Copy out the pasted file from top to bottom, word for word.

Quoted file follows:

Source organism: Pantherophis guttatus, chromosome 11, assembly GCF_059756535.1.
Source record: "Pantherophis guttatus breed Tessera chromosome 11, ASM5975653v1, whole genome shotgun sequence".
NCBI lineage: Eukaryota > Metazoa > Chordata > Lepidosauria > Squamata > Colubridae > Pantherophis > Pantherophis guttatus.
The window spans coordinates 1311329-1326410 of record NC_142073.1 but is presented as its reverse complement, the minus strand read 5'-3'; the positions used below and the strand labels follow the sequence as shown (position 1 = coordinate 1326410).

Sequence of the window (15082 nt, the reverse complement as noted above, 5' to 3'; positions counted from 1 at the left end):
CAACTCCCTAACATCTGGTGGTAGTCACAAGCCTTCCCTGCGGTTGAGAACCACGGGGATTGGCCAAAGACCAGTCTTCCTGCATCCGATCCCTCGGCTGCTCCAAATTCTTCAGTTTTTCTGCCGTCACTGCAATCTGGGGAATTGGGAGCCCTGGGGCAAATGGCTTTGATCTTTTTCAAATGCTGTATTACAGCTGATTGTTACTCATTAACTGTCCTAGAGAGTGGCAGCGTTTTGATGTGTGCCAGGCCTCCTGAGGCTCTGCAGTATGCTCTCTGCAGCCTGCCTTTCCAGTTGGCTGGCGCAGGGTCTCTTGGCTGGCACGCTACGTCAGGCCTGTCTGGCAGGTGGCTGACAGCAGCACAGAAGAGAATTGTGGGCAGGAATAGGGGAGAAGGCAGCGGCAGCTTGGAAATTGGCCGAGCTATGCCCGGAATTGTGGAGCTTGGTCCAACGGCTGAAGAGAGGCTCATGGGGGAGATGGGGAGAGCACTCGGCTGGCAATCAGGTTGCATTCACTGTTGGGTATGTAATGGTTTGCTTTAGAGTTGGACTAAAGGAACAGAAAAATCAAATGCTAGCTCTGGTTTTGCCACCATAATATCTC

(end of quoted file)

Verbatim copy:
Source organism: Pantherophis guttatus, chromosome 11, assembly GCF_059756535.1.
Source record: "Pantherophis guttatus breed Tessera chromosome 11, ASM5975653v1, whole genome shotgun sequence".
NCBI lineage: Eukaryota > Metazoa > Chordata > Lepidosauria > Squamata > Colubridae > Pantherophis > Pantherophis guttatus.
The window spans coordinates 1311329-1326410 of record NC_142073.1 but is presented as its reverse complement, the minus strand read 5'-3'; the positions used below and the strand labels follow the sequence as shown (position 1 = coordinate 1326410).

Sequence of the window (15082 nt, the reverse complement as noted above, 5' to 3'; positions counted from 1 at the left end):
CAACTCCCTAACATCTGGTGGTAGTCACAAGCCTTCCCTGCGGTTGAGAACCACGGGGATTGGCCAAAGACCAGTCTTCCTGCATCCGATCCCTCGGCTGCTCCAAATTCTTCAGTTTTTCTGCCGTCACTGCAATCTGGGGAATTGGGAGCCCTGGGGCAAATGGCTTTGATCTTTTTCAAATGCTGTATTACAGCTGATTGTTACTCATTAACTGTCCTAGAGAGTGGCAGCGTTTTGATGTGTGCCAGGCCTCCTGAGGCTCTGCAGTATGCTCTCTGCAGCCTGCCTTTCCAGTTGGCTGGCGCAGGGTCTCTTGGCTGGCACGCTACGTCAGGCCTGTCTGGCAGGTGGCTGACAGCAGCACAGAAGAGAATTGTGGGCAGGAATAGGGGAGAAGGCAGCGGCAGCTTGGAAATTGGCCGAGCTATGCCCGGAATTGTGGAGCTTGGTCCAACGGCTGAAGAGAGGCTCATGGGGGAGATGGGGAGAGCACTCGGCTGGCAATCAGGTTGCATTCACTGTTGGGTATGTAATGGTTTGCTTTAGAGTTGGACTAAAGGAACAGAAAAATCAAATGCTAGCTCTGGTTTTGCCACCATAATATCTC